Princess of the Midnight Ball by Jessica Day George
Inspired by the story of the Twelve Dancing Princesses, Princess of the Midnight ball is not so much a retelling as an expansion of the tale – which I quite appreciated. Re-imaginings of fairytales are awesome, but it does throw me off sometimes when things get changed a little too dramatically. This story stayed pretty close to the original with only a few minor changes, but it only added to the story.
The basic tale was of a King with twelve beautiful daughters. Each morning when everyone awakened, there would be crumpled dresses and dancing shoes with holes littered on the Princesses’ bedroom floor as if they had been to a ball all night long. The King sent out an edict that anyone, rich or poor, prince or peasant shall be rewarded with the selection of any one of the Princess for a bride and inherit the throne and kingdom if he can discover where the Princesses go each night. If not discovered in three days, the man will lose his head. Many people tried one after the other and no one was able to succeed, all losing their lives until an old veteran soldier decided to try his luck.
Here was where one plot of the story diverges. Instead of an older war veteran, the hero of the tale is Galen, a young soldier returning to the kingdom after a long 12 years war. Rather than trying his luck, he meets the Princesses as a gardener and befriends them. Also, instead of happily dancing away, the Twelve Princesses were cursed to dance night after night until holes wore into the soles of their shoes. As one of the younger Princesses cried at the mention of a ball (even if it was just a fluffy toy one), they hate to dance. Merely cursed to do so. Galen, our beloved and genuinely kind hero wants nothing more than to help end it.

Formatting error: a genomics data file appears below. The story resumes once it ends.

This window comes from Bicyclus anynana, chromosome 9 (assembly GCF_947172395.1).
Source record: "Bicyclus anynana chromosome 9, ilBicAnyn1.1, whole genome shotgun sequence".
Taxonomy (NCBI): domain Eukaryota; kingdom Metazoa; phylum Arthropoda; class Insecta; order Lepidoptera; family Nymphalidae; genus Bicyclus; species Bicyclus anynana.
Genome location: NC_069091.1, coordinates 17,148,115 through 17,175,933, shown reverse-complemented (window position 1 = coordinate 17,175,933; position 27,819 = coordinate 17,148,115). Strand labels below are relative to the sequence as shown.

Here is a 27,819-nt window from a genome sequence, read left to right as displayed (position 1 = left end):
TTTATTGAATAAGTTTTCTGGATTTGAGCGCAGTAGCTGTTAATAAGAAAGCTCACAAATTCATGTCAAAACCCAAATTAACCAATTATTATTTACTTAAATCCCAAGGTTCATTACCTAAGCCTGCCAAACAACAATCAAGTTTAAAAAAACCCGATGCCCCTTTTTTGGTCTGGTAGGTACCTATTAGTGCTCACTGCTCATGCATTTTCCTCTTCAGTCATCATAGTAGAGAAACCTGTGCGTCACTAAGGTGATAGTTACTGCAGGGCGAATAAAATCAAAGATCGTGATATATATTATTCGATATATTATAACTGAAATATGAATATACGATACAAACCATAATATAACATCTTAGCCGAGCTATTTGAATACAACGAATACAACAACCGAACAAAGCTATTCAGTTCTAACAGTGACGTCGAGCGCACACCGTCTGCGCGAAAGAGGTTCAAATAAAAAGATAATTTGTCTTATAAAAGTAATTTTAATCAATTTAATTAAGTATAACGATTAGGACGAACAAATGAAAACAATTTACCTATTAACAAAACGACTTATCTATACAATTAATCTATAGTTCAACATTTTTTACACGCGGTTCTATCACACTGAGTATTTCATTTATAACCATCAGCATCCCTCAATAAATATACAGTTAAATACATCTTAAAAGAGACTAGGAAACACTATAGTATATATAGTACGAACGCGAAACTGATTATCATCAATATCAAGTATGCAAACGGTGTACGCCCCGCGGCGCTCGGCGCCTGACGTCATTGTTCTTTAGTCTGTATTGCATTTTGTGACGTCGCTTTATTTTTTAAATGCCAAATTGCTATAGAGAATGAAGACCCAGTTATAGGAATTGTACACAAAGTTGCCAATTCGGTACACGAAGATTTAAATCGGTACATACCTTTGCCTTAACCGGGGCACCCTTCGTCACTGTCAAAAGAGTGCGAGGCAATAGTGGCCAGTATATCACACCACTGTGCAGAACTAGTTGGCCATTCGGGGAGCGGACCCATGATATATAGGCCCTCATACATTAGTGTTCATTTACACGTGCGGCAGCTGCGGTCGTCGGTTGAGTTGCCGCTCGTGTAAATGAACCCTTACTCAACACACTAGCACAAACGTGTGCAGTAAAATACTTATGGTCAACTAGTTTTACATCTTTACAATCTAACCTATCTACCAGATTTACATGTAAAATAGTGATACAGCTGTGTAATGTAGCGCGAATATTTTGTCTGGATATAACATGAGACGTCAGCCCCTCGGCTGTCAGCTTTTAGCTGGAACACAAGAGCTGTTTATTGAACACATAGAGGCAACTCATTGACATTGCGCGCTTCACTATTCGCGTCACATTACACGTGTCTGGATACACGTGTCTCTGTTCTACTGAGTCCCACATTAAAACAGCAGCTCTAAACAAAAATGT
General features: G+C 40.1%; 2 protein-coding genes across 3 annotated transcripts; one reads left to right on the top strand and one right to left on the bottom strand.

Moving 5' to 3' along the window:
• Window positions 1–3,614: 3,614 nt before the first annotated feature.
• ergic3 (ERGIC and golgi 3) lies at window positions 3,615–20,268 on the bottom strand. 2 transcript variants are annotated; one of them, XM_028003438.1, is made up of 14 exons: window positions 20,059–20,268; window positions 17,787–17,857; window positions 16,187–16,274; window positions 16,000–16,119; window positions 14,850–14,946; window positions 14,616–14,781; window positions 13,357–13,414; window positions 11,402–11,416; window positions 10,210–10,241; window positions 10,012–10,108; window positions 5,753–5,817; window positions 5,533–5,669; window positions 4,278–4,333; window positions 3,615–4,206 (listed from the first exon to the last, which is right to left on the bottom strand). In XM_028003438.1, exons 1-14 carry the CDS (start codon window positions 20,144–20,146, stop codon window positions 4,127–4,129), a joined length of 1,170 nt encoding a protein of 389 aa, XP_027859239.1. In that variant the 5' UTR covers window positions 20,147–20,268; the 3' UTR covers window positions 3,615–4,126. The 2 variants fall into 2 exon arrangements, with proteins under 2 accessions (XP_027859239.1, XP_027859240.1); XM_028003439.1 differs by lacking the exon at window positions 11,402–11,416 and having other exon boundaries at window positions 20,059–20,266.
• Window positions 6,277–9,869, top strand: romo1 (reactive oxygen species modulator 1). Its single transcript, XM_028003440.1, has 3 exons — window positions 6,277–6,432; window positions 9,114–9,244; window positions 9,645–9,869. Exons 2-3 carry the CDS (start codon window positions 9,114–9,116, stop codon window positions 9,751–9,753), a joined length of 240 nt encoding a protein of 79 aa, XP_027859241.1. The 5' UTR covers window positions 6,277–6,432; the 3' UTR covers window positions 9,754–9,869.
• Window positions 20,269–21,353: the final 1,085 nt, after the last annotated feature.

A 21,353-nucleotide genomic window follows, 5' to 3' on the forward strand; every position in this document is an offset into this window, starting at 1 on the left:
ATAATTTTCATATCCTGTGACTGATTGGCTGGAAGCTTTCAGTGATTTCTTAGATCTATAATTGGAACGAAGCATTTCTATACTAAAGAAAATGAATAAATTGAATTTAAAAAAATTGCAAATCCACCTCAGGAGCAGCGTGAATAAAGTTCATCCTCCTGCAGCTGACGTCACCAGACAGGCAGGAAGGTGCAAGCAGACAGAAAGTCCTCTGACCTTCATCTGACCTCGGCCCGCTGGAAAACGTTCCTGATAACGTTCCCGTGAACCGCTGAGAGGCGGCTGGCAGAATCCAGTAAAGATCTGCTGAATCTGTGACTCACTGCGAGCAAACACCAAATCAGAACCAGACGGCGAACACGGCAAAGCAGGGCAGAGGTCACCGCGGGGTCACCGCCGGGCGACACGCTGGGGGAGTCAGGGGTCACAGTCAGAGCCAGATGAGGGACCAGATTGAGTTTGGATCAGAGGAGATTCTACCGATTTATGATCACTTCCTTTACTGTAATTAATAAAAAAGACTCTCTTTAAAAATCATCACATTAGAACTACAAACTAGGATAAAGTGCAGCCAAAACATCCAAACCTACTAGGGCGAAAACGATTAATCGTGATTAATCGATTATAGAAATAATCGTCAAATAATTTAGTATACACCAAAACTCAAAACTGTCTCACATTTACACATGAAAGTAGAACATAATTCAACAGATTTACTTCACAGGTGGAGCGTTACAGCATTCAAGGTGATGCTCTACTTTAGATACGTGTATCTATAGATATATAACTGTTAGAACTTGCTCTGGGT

The writing was simplistic and did not have many detailed description, but it worked well to drive the story forward. The expansion on the background of why the Princesses must dance was a definite plus. The villain was a villain. The King was a doting and loving father, if not somewhat oblivious individual. You have the good religious representation and the counter-part corrupt religious personnel. The hero really was a hero at heart and I loved the fact he knew how to knit very well – which in turn had a rather important role in the story.
I very much enjoyed this book. It came at a time when so many plots for YA were either overly angst or complex dystopias. This was almost a throwback to the good days of reading fairytales (which I absolutely LURV). My only complaint was the end seemed a little rushed. I would have definitely enjoyed it more if they expanded some parts, or had more explanation of the backgrounds/worlds.
Then again, one of the Princesses in the story gets her own book that may or may not include more explanation. According to the blurb though, it seems to be a retelling of Cinderella.
Conclusion: Good read. Will re-read often. :) Thank you The Book Smugglers.